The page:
@LaurenRoberts Pressure had to decrease in order for the volume to increase.
The important thing to notice here is that temperature is being kept constant.
Assuming that the amount of gas you have remains constant as well, i.e. you don't add or remove gas from the container, then you can use the ideal gas law equation to write
P1⋅V1=n⋅R⋅T → for the first measurement
P2⋅V2=n⋅R⋅T → for the second measurement
If you replace the product n⋅R⋅T, which will be constant, in one of these two equations you'll get
P1⋅V1=P2⋅V2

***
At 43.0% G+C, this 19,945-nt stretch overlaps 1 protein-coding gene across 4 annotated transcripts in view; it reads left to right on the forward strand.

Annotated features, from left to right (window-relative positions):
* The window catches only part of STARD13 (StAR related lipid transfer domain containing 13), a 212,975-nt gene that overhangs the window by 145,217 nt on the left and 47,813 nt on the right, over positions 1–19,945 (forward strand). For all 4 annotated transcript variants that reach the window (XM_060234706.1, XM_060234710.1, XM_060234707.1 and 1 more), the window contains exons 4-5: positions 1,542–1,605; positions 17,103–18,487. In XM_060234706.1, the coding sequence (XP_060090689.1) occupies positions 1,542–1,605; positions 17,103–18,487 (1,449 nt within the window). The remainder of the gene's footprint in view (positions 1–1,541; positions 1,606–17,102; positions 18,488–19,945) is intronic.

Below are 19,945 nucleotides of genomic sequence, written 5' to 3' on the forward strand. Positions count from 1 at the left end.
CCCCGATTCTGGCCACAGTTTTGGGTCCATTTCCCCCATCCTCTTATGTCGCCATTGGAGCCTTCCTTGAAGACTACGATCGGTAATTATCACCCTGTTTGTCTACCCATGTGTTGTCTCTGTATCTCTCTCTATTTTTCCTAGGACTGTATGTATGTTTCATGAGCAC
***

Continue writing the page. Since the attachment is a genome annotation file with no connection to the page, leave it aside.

This is the mathematical expression for Boyle's Law, which states that pressure and volume have an inverse relationship when temperature and number of moles (amount of gas) are key constant.
An inverse relationship means that if one increases, the other must decrease and vice versa.
Even before doing any calculations, you can use Boyle's Law to predict what will happen to the pressure. If volume increased from 50 to 75 L, then the pressure mush have decreased proportionally.
You can confirm this by
P2=V1V2⋅P2
P2=50L75L⋅300 kPa=200 kPa
The pressure indeed decreased, which corresponds to the increase in volume.
So, as a conclusion, when the temperature of the gas is constant, i.e. the average kinetic energy of the gas molecules remains unchanged, the volume the gas occupies can only increase if pressure decreases.
Likewise, the pressure of the gas can only decrease if the volume of the gas is increased.